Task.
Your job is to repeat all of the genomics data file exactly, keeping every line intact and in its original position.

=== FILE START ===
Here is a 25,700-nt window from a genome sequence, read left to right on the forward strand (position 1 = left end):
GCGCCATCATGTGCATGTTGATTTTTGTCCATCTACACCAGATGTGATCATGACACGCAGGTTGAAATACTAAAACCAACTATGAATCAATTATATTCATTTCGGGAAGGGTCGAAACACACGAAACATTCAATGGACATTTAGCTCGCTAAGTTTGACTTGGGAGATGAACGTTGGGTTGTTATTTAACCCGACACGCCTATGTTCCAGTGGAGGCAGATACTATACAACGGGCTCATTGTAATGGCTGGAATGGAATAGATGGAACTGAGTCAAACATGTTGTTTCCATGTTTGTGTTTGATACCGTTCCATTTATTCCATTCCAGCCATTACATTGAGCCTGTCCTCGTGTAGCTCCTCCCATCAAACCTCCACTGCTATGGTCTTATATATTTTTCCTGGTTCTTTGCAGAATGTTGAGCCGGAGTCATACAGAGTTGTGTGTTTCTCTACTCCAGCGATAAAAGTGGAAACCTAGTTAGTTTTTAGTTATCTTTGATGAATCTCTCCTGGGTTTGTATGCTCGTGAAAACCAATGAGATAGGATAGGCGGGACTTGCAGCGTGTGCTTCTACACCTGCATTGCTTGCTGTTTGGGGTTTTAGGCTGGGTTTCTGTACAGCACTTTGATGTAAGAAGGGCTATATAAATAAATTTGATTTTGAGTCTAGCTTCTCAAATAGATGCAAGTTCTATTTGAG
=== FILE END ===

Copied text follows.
Here is a 25,700-nt window from a genome sequence, read left to right on the forward strand (position 1 = left end):
GCGCCATCATGTGCATGTTGATTTTTGTCCATCTACACCAGATGTGATCATGACACGCAGGTTGAAATACTAAAACCAACTATGAATCAATTATATTCATTTCGGGAAGGGTCGAAACACACGAAACATTCAATGGACATTTAGCTCGCTAAGTTTGACTTGGGAGATGAACGTTGGGTTGTTATTTAACCCGACACGCCTATGTTCCAGTGGAGGCAGATACTATACAACGGGCTCATTGTAATGGCTGGAATGGAATAGATGGAACTGAGTCAAACATGTTGTTTCCATGTTTGTGTTTGATACCGTTCCATTTATTCCATTCCAGCCATTACATTGAGCCTGTCCTCGTGTAGCTCCTCCCATCAAACCTCCACTGCTATGGTCTTATATATTTTTCCTGGTTCTTTGCAGAATGTTGAGCCGGAGTCATACAGAGTTGTGTGTTTCTCTACTCCAGCGATAAAAGTGGAAACCTAGTTAGTTTTTAGTTATCTTTGATGAATCTCTCCTGGGTTTGTATGCTCGTGAAAACCAATGAGATAGGATAGGCGGGACTTGCAGCGTGTGCTTCTACACCTGCATTGCTTGCTGTTTGGGGTTTTAGGCTGGGTTTCTGTACAGCACTTTGATGTAAGAAGGGCTATATAAATAAATTTGATTTTGAGTCTAGCTTCTCAAATAGATGCAAGTTCTATTTGAG